The Oscars: Film Winners That Actually Make Sense

The Academy Awards are one of the most popular awards in the entire Hollywood film industry, and perhaps the whole world, given the global recognition that winners end up receiving. The first-ever Oscars which happened at the Hollywood Roosevelt Hotel went on for less than fifteen minutes, but the prestigious award show has grown into something more ambitious in the past few years.

If we compare, 2019’s 74th Academy Awards, it had a runtime of around 4.5 hours. The Academy Awards, like every award in the whole cinema industry, sometimes, misses the mark on many occasions.

Best Director — Alejandro González Iñárritu’s Birdman (2014)


The Trilogy of Death — 21 Grams (2003), Babel (2006), Amores Perros (2000)— cemented Alejandro as one of the most accomplished filmmakers of his generation. Birdman took him to further greater heights, earning him his first Academy Award for Best Director.

The famous “single-take” visual flow of Birdman combined with some career-redefining performances by Edward Norton and Michael Keaton to give us a movie that is grounded and flighty, simultaneously. His vision for the acclaimed Birdman has often been compared with giants in the cinematic industry like Federico Fellini and Jean-Luc Godard.

Best Picture — Parasite

Parasite (2019)
Parasite (2019)

The films of Bong Joon-ho aren’t really shot as much as they are sculpted by a pair of hands that know exactly what it’s doing.

Each scene in the film Parasite is carefully spliced into the narrative with some really incredible precision, resulting in various inimitable art films. Parasite by Joon-ho won the Best Picture Oscar alongside the Best International Feature, and later, the Palme d’Or at the Cannes Film Festival.

Critics were also completely awed by the visceral intensity of Parasite, even claiming that its “spell lingers after its haunting final image.


Best Director — Richard Attenborough

Mahatma Gandhi starring Ben Kingsley
Mahatma Gandhi starring Ben Kingsley

All civil rights activists across the globe owe a lot of debt to India’s Father of Nation, Mahatma Gandhi’s philosophy of nonviolence, which was basically a concept that was borrowed from two religions – Jainism and Buddhism. Director Richard Attenborough explored some vital moments in Gandhi’s unforgotten life tying them to the Indian Freedom Movement with some extraordinary dramatic tension.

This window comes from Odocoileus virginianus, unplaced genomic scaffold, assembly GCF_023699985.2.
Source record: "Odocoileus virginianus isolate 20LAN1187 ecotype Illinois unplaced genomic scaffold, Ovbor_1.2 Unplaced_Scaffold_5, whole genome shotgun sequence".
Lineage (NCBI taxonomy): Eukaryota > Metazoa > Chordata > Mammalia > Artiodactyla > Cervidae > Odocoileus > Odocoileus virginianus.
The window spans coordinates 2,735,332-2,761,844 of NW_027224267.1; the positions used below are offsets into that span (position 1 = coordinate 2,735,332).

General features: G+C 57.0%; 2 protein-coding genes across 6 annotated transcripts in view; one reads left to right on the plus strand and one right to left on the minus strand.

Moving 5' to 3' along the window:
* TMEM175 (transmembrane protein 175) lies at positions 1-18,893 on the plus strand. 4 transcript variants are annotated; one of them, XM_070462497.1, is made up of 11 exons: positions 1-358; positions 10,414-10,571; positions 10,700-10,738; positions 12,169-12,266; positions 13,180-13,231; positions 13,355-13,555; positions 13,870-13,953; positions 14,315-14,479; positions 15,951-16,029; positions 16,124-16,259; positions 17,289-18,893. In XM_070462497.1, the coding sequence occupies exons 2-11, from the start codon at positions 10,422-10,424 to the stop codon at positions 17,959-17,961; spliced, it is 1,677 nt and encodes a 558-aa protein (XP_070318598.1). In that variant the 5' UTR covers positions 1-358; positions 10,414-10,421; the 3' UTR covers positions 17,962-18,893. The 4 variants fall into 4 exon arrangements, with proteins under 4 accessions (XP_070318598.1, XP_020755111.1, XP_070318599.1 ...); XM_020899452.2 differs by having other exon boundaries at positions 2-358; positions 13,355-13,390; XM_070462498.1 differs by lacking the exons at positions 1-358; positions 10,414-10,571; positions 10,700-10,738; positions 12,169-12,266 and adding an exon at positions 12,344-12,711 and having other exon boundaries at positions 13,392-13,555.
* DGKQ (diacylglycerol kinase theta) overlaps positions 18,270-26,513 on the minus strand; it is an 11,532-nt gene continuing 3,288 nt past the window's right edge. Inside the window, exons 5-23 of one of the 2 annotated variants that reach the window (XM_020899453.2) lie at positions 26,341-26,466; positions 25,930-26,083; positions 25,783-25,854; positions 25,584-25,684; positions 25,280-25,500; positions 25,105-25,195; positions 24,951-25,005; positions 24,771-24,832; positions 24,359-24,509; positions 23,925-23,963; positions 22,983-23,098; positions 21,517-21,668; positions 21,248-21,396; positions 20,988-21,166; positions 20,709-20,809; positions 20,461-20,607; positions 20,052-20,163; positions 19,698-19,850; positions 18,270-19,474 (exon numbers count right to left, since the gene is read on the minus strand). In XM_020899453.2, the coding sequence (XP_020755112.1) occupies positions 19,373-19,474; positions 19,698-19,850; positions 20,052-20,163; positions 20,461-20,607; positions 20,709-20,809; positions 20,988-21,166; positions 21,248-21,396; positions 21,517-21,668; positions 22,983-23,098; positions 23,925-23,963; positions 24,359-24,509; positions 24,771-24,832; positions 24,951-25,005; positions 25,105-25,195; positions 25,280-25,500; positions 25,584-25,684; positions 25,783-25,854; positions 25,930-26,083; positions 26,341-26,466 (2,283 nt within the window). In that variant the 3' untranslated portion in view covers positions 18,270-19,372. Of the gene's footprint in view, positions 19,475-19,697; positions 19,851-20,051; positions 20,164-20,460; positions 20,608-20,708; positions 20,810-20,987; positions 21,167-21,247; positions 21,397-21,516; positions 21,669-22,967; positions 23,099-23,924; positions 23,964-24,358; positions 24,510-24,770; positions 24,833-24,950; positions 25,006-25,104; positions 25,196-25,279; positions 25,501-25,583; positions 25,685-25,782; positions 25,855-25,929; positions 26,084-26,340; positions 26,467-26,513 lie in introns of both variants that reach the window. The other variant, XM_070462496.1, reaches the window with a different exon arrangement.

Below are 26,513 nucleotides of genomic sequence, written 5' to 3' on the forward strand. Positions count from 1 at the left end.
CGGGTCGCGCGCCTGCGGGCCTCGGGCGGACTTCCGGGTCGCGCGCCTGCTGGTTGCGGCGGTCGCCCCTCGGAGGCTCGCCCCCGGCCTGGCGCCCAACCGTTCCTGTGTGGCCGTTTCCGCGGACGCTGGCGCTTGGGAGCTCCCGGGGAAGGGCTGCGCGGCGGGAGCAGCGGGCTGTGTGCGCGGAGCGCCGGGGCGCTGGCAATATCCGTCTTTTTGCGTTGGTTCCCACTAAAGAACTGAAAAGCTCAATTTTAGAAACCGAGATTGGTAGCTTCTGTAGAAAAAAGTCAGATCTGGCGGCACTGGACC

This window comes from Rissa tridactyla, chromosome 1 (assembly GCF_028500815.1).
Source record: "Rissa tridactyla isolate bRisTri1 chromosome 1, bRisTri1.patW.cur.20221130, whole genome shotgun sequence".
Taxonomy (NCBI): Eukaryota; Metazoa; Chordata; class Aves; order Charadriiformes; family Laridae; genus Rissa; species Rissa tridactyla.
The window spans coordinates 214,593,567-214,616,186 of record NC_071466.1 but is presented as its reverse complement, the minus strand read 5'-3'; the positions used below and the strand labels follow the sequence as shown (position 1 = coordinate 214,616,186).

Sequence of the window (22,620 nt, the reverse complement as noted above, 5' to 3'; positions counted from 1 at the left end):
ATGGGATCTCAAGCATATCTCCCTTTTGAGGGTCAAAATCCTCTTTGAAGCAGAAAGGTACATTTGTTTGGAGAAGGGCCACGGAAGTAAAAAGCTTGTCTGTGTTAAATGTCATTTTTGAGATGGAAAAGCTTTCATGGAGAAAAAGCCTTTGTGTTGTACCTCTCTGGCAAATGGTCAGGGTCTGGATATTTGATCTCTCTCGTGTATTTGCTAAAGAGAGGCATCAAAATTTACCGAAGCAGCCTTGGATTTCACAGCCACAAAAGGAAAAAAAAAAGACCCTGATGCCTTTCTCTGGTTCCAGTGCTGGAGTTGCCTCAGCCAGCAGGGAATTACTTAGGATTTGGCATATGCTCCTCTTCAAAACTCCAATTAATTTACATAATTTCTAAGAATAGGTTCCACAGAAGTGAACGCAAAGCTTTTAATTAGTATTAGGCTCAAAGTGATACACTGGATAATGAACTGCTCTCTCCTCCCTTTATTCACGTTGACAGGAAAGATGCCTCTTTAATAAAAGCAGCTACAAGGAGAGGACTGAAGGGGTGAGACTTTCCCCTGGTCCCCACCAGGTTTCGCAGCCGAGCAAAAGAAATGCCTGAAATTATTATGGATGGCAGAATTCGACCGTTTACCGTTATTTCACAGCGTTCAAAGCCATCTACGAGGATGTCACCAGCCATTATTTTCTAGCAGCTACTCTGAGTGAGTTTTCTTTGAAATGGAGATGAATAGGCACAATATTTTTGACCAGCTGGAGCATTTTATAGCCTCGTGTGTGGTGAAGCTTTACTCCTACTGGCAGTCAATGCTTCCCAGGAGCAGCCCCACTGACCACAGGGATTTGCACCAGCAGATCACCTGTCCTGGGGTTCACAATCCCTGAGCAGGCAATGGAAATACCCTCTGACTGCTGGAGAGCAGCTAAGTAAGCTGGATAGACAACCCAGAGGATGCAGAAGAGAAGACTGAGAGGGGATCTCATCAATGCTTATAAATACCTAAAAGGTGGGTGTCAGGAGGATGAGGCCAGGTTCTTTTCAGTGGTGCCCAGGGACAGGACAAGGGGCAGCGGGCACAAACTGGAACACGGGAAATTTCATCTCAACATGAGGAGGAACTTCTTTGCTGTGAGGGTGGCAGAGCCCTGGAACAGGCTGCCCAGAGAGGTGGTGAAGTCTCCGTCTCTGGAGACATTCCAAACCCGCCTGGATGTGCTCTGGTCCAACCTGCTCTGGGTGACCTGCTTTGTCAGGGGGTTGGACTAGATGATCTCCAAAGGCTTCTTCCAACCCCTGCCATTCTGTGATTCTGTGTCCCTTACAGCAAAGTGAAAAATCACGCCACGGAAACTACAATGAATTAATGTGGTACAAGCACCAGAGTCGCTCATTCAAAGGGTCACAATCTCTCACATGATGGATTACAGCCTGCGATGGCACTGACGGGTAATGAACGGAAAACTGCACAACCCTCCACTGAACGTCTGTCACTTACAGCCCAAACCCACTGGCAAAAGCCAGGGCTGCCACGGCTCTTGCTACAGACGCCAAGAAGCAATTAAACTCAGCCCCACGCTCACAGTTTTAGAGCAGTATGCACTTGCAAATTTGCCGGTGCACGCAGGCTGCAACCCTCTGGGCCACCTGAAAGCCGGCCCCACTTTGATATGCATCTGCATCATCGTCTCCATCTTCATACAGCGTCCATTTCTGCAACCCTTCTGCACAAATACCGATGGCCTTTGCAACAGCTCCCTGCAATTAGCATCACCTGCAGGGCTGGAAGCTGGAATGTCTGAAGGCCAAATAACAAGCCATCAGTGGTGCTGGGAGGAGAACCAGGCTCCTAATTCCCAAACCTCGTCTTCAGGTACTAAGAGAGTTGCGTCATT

Best Adapted Screenplay — Call Me By Your Name

Call me by your Name
Call me by your Name

Call Me by Your Name was adapted by James Ivory from the original novel written by André Aciman, which earned him the Academy Award for Best Adapted Screenplay. The movie depicts the problematic relationship between an adult and a teenager, the movie’s depiction of a gay couple is seen as “intimate and brutally honest” — in simpler words, it is a summer romance that gets over as quickly as it starts.

Pared down by director Luca Guadagnino, a decision that wasn’t appreciated by Ivory, even the movie did quite little to hinder the critical success of Call Me by Your Name.

Best Actress — Hilary Swank

Boys Don't Cry
Boys Don’t Cry

Boys Don’t Cry had a relatively small budget that didn’t prevent the film from getting an amazing round of applause from every critic who has seen the movie. The portrayal by Hilary Swank shows us the life of Brandon Teena, a youngster with charming looks who gets brutally murdered for being a trans man.

Hilary Swank successfully conveyed Teena’s personality depth with some poise and passion, earning her the Best Actress Academy Award. Boys Don’t Cry touches upon a wide range of themes, right from gender and sexuality to the dangers that are posed by masculinity.

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